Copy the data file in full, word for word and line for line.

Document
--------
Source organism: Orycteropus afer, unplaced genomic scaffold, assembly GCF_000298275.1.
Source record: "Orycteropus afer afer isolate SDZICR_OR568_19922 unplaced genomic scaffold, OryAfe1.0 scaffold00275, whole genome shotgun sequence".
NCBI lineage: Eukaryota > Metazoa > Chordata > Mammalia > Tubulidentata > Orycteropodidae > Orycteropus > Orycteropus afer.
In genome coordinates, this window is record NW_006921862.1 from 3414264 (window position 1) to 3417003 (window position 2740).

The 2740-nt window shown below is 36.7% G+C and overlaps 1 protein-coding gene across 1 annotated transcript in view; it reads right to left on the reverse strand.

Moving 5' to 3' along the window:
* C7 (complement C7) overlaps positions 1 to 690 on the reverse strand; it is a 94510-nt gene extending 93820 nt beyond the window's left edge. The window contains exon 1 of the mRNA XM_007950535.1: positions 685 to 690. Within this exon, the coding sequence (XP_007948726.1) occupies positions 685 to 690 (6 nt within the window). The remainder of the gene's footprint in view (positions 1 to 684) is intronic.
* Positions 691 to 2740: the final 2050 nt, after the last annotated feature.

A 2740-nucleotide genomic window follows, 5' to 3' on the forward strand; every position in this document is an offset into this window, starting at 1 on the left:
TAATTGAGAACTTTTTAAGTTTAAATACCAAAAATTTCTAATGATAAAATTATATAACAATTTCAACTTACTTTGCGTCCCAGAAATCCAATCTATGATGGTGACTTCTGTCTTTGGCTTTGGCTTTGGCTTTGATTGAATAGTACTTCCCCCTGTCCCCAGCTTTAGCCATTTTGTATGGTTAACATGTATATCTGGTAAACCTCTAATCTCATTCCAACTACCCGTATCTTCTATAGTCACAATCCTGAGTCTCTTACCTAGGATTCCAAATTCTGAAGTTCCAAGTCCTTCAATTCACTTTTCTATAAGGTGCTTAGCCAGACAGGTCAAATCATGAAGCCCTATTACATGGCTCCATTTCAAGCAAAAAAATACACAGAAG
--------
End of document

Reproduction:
Source organism: Orycteropus afer, unplaced genomic scaffold, assembly GCF_000298275.1.
Source record: "Orycteropus afer afer isolate SDZICR_OR568_19922 unplaced genomic scaffold, OryAfe1.0 scaffold00275, whole genome shotgun sequence".
NCBI lineage: Eukaryota > Metazoa > Chordata > Mammalia > Tubulidentata > Orycteropodidae > Orycteropus > Orycteropus afer.
In genome coordinates, this window is record NW_006921862.1 from 3414264 (window position 1) to 3417003 (window position 2740).

The 2740-nt window shown below is 36.7% G+C and overlaps 1 protein-coding gene across 1 annotated transcript in view; it reads right to left on the reverse strand.

Moving 5' to 3' along the window:
* C7 (complement C7) overlaps positions 1 to 690 on the reverse strand; it is a 94510-nt gene extending 93820 nt beyond the window's left edge. The window contains exon 1 of the mRNA XM_007950535.1: positions 685 to 690. Within this exon, the coding sequence (XP_007948726.1) occupies positions 685 to 690 (6 nt within the window). The remainder of the gene's footprint in view (positions 1 to 684) is intronic.
* Positions 691 to 2740: the final 2050 nt, after the last annotated feature.

A 2740-nucleotide genomic window follows, 5' to 3' on the forward strand; every position in this document is an offset into this window, starting at 1 on the left:
TAATTGAGAACTTTTTAAGTTTAAATACCAAAAATTTCTAATGATAAAATTATATAACAATTTCAACTTACTTTGCGTCCCAGAAATCCAATCTATGATGGTGACTTCTGTCTTTGGCTTTGGCTTTGGCTTTGATTGAATAGTACTTCCCCCTGTCCCCAGCTTTAGCCATTTTGTATGGTTAACATGTATATCTGGTAAACCTCTAATCTCATTCCAACTACCCGTATCTTCTATAGTCACAATCCTGAGTCTCTTACCTAGGATTCCAAATTCTGAAGTTCCAAGTCCTTCAATTCACTTTTCTATAAGGTGCTTAGCCAGACAGGTCAAATCATGAAGCCCTATTACATGGCTCCATTTCAAGCAAAAAAATACACAGAAG